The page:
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How to Perform Sentiment Analysis With TextBlob

Learn how to perform sentiment analysis with a Python package called TextBlob in only a few lines of code.
How to Perform Sentiment Analysis With TextBlob

In this article, we'll discuss how to use TextBlob to perform sentiment analysis. TextBlob is an easy-to-use open source Python package that makes it easy to perform fundamental NLP tasks like tokenization, noun phrase extraction, classification and more. TextBlob is built on top of NLTK – a renowned NLP Python library. And, in recent years, it has been gaining popularity, with currently 7.7K stars on GitHub.

Sentiment Analysis With TextBlob

First off, let's install TextBlob.

pip install textblob 

Now, import a class called TextBlob.

from textblob import TextBlob

From here, we can use the TextBlob class to create an object for the text we want to classify.

blob = TextBlob("Performing sentiment analysis with TextBlob is fun and easy!")

We can now perform many different tasks with our newly instantiated object.  Call the object's "sentiment" method to perform sentiment analysis.

result = blob.sentiment
print(result)

Result: Sentiment(polarity=0.4208333333333334, subjectivity=0.5166666666666667)

The result is a dataclass object with two variables: polarity and subjectivity. Polarity represents the sentiment and is a float between -1 and 1, where higher values indicate positive sentiment. Subjectivity represents how subjective and is a float between 0 and 1. A subjectivity score of 1 means the text is very subjective. Likewise, a subjectivity score of 0 means the text is objective.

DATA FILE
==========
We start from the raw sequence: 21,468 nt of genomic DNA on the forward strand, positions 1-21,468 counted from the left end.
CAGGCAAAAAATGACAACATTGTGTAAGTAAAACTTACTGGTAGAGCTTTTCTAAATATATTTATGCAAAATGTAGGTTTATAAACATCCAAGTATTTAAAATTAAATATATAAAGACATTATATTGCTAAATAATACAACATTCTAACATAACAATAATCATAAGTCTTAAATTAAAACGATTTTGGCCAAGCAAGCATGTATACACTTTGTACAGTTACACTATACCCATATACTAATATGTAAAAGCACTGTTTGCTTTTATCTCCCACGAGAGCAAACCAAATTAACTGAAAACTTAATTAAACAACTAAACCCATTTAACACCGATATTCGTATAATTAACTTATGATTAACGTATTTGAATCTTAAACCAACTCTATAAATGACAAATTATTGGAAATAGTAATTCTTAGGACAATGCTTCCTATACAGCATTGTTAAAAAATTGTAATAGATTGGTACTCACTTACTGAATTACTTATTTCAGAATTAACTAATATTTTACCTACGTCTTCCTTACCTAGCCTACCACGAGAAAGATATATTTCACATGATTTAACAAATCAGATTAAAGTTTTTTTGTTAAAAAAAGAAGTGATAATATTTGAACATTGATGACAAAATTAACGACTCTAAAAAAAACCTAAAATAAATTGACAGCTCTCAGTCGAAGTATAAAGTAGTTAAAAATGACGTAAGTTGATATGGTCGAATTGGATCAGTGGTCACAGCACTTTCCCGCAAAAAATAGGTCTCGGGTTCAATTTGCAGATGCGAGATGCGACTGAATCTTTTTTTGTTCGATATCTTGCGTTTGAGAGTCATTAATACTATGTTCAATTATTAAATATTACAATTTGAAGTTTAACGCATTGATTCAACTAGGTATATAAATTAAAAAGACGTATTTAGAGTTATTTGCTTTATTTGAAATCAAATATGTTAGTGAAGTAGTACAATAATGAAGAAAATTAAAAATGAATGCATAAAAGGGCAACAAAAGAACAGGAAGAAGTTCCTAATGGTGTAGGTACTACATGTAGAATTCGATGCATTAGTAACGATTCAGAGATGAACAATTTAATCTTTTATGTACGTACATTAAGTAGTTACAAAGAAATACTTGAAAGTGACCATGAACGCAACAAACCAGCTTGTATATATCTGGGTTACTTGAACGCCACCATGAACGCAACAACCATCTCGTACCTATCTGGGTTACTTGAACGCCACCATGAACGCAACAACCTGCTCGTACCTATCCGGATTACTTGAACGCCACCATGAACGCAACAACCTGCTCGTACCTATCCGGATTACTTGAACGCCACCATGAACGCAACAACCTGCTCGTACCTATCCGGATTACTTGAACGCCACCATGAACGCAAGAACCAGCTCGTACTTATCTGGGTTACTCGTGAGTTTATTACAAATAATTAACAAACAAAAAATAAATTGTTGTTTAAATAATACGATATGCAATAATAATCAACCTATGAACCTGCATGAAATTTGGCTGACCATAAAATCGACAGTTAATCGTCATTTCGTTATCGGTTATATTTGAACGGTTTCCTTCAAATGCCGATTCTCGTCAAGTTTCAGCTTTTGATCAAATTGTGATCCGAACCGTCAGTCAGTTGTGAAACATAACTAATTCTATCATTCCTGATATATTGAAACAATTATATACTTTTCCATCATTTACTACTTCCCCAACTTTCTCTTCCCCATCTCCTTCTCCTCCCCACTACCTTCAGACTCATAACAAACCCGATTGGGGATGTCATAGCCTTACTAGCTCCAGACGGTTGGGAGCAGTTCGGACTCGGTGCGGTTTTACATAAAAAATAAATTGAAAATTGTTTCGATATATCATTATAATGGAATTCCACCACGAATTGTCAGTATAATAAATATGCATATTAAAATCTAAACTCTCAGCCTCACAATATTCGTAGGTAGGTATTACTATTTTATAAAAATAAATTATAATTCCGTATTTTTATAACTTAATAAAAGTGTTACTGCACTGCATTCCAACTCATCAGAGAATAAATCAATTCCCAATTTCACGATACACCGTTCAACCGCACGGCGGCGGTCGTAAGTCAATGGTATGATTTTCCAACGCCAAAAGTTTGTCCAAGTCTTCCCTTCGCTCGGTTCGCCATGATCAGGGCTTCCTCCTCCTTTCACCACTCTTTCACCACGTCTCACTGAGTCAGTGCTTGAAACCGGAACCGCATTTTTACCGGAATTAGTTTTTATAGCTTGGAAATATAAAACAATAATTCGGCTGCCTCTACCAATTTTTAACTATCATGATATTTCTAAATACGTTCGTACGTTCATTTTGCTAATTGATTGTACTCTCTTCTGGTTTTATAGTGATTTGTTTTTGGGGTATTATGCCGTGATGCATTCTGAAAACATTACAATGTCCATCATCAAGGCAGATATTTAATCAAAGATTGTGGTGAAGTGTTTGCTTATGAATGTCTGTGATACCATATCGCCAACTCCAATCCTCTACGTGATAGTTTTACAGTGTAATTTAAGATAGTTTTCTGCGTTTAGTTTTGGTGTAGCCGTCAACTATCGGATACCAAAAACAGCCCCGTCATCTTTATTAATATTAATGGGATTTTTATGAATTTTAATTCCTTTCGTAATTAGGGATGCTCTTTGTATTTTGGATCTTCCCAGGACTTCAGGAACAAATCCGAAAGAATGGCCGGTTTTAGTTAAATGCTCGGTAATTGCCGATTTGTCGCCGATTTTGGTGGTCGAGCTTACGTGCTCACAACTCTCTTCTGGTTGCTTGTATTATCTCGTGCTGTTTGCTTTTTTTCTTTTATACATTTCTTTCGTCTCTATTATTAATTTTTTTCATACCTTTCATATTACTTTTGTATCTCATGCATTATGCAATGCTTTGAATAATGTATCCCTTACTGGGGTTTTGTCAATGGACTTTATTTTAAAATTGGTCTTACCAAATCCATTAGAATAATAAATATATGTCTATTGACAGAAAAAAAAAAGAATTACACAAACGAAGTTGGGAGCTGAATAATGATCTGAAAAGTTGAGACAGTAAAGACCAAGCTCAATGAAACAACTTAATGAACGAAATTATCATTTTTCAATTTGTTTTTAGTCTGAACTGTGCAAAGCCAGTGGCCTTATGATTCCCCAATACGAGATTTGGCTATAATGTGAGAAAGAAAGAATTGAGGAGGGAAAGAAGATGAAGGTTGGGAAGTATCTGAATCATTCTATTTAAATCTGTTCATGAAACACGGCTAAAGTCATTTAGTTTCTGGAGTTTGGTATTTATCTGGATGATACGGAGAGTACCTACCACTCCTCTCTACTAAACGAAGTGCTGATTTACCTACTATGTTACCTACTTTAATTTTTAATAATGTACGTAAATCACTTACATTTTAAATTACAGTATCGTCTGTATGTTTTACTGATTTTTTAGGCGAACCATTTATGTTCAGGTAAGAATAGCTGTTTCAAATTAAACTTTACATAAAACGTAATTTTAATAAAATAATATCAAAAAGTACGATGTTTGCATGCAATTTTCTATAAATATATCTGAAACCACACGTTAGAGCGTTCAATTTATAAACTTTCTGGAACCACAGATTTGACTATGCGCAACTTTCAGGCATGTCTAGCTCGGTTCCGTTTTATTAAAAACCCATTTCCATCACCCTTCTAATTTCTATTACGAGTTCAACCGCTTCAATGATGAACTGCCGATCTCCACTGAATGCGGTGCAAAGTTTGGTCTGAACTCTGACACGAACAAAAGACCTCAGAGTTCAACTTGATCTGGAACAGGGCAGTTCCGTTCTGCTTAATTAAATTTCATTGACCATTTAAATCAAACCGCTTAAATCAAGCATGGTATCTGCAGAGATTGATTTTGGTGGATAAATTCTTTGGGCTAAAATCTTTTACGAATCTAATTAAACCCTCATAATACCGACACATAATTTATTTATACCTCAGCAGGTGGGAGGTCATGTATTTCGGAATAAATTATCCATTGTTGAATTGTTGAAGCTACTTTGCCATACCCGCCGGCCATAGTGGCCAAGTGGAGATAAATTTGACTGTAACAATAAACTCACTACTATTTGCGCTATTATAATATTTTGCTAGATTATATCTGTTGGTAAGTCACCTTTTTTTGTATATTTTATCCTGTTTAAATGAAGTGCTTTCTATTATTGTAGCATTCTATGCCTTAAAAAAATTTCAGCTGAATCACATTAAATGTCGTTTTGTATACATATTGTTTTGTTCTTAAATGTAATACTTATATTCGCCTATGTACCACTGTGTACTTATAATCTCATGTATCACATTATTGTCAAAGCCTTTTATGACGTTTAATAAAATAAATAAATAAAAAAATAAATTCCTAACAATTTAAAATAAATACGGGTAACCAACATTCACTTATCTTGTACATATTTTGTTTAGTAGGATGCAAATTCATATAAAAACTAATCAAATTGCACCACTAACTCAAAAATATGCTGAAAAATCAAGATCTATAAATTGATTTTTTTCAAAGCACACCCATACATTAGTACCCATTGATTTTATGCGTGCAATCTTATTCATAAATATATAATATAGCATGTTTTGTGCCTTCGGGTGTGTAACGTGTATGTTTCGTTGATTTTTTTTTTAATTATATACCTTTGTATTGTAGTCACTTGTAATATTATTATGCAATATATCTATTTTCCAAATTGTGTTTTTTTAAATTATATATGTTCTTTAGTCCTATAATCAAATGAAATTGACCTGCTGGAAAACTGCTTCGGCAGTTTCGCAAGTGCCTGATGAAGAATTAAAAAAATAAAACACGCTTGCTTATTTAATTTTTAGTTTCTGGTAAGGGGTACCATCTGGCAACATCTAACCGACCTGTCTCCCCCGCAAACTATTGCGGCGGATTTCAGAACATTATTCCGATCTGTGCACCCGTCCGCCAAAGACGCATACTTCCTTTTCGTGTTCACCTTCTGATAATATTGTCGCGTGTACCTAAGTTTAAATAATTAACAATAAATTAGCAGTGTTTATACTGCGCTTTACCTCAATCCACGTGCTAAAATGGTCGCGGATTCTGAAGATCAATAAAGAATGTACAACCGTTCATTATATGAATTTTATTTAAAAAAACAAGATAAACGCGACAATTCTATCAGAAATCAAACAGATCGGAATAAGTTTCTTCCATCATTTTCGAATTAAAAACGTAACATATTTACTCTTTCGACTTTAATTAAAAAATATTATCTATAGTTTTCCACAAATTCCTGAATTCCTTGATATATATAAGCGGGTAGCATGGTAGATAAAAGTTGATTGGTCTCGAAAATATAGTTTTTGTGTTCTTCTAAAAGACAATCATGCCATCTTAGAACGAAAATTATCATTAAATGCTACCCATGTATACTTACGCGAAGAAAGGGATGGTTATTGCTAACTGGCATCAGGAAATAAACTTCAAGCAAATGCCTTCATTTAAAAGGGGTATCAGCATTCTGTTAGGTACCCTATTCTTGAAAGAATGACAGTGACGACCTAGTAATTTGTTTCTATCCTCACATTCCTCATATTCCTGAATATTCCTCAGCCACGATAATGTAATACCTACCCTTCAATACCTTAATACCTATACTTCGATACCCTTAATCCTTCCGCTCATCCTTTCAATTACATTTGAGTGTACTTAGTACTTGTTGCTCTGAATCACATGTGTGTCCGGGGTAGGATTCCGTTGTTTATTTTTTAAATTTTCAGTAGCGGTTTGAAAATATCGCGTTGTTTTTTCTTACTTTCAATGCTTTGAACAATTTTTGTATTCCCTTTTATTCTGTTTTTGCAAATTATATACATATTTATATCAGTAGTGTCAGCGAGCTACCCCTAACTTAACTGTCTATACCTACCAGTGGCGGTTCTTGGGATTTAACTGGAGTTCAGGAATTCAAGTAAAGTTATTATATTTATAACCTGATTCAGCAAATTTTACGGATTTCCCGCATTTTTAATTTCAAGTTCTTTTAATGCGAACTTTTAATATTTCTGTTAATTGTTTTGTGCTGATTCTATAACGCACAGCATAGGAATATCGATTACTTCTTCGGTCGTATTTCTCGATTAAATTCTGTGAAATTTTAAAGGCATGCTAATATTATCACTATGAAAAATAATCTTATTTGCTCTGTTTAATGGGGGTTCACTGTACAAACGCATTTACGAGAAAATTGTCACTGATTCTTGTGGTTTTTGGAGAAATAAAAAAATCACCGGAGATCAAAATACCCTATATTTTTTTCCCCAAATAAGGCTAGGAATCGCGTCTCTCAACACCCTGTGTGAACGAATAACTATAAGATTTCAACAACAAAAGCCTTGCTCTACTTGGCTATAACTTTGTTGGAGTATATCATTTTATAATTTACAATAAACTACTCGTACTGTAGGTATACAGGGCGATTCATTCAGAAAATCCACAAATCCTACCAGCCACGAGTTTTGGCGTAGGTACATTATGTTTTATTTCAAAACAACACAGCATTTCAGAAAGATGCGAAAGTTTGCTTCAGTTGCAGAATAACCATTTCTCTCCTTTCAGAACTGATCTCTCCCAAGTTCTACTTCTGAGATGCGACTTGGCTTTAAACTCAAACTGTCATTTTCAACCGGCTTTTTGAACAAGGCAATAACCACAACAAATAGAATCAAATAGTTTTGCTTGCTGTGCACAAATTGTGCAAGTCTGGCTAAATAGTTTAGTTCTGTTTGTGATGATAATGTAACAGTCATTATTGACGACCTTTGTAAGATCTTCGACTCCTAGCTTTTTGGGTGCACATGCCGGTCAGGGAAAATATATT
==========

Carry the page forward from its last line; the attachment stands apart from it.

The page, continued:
We can isolate one scores by accessing the desired variable.

result = output.sentiment
print(result)

Result: 0.4208333333333334

This score represents that the text has positive sentiment, which makes sense. Below is an example of text with negative sentiment.

blob = TextBlob("I hate NLP technology that's hard to understand")
result = blob.sentiment
print(result.polarity)

Result: -0.5822916666666667

Subjectivity vs Objectivity

Here are two examples that help clarify what it means for text to be subjective vs objective.  

Subjective

blob = TextBlob("I kind of think TextBlob is very good")
result = blob.sentiment
print(result.subjectivity)

Result: 0.8400

Objective

blob = TextBlob("TextBlob has 7700 stars on GitHub")
result = blob.sentiment
print(result.subjectivity)

Result: 0.0

Speed

Some of you may be wondering, "what's the point of using traditional NLP technologies when we can implement deep learning models, like Transformer models?" Well, I think the clearest answer to that is the computational requirements of each method. Transformer models typically perform better than traditional approaches on text classification problems. But, depending on your computational demands and hardware limitations, you may want to use TextBlob to reduce your computational requirements.

Note: This is just a quick example -- not a scientifically valid experiment. For example, multiple different inputs should be used.

Here is an example of how long it takes to perform 1000 sentiment classification with TextBlob. The experiment was performed on a free Google Colab CPU instance.  

start = time.time()
for i in range(0, 1000):
  output = TextBlob("I just had so much fun learning how to use TextBlob to perform sentiment analysis")
  output.sentiment
end = time.time()
print(end-start)

result: 0.20745253562927246(seconds)

So, it only took 0.21 seconds to classify 1000 examples!  

Conclusion

And that's it! You just learned how to perform sentiment analysis with TextBlob. If you want to achieve higher accuracy, then I suggest you check out this video I created on how to implement a Transformer model for sentiment analysis.

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